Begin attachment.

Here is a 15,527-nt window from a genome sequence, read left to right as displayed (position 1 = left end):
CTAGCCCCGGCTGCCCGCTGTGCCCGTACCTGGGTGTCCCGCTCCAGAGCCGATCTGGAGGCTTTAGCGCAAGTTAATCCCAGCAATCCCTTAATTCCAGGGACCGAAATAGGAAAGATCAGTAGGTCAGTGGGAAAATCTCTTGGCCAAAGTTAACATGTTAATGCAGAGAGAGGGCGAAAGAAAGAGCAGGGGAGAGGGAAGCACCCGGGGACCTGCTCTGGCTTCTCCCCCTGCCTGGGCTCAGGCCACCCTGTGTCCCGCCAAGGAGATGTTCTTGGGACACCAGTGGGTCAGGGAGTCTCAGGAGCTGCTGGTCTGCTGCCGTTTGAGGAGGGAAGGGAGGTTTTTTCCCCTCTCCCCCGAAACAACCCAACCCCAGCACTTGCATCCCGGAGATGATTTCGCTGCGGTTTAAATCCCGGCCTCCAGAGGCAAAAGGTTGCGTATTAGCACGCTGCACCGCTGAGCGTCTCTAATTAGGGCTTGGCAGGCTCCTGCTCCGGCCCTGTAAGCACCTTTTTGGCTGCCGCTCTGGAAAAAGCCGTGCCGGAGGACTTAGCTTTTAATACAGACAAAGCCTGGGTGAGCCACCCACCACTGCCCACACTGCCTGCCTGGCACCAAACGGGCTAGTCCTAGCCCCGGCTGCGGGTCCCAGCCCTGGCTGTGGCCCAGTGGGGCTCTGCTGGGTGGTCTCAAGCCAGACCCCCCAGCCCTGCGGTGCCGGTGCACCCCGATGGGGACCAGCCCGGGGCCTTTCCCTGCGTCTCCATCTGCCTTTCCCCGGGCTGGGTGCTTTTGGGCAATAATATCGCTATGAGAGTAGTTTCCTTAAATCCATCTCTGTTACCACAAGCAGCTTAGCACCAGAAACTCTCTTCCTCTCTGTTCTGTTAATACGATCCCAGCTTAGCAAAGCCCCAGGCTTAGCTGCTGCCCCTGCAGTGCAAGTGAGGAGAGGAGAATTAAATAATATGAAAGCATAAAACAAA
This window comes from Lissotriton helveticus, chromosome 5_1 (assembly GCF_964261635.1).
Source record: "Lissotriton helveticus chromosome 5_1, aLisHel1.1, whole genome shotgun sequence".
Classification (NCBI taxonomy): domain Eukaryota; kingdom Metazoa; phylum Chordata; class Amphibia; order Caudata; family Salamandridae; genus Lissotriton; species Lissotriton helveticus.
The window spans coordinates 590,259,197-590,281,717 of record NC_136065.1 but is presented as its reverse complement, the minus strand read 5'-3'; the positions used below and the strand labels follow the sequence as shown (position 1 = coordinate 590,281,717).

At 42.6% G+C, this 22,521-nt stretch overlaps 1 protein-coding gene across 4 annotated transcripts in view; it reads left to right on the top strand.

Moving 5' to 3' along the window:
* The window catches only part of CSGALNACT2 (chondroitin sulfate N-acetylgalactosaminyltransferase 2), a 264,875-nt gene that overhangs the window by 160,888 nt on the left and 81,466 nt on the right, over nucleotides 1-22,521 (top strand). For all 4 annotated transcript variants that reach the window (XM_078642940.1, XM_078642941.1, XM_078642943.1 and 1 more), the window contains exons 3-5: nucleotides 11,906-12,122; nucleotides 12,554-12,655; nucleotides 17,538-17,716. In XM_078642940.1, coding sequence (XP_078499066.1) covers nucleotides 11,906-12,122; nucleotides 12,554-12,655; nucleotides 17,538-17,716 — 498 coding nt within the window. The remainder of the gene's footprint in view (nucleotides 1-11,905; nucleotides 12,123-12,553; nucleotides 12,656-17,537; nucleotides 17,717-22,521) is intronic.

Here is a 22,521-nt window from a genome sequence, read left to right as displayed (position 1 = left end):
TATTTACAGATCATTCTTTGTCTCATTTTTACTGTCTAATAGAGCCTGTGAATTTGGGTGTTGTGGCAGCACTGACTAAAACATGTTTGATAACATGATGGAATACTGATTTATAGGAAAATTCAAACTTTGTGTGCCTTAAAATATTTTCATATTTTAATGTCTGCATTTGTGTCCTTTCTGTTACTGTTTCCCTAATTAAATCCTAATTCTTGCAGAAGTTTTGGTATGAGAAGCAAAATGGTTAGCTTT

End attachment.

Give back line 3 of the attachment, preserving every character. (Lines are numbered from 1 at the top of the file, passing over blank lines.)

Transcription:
This window comes from Lissotriton helveticus, chromosome 5_1 (assembly GCF_964261635.1).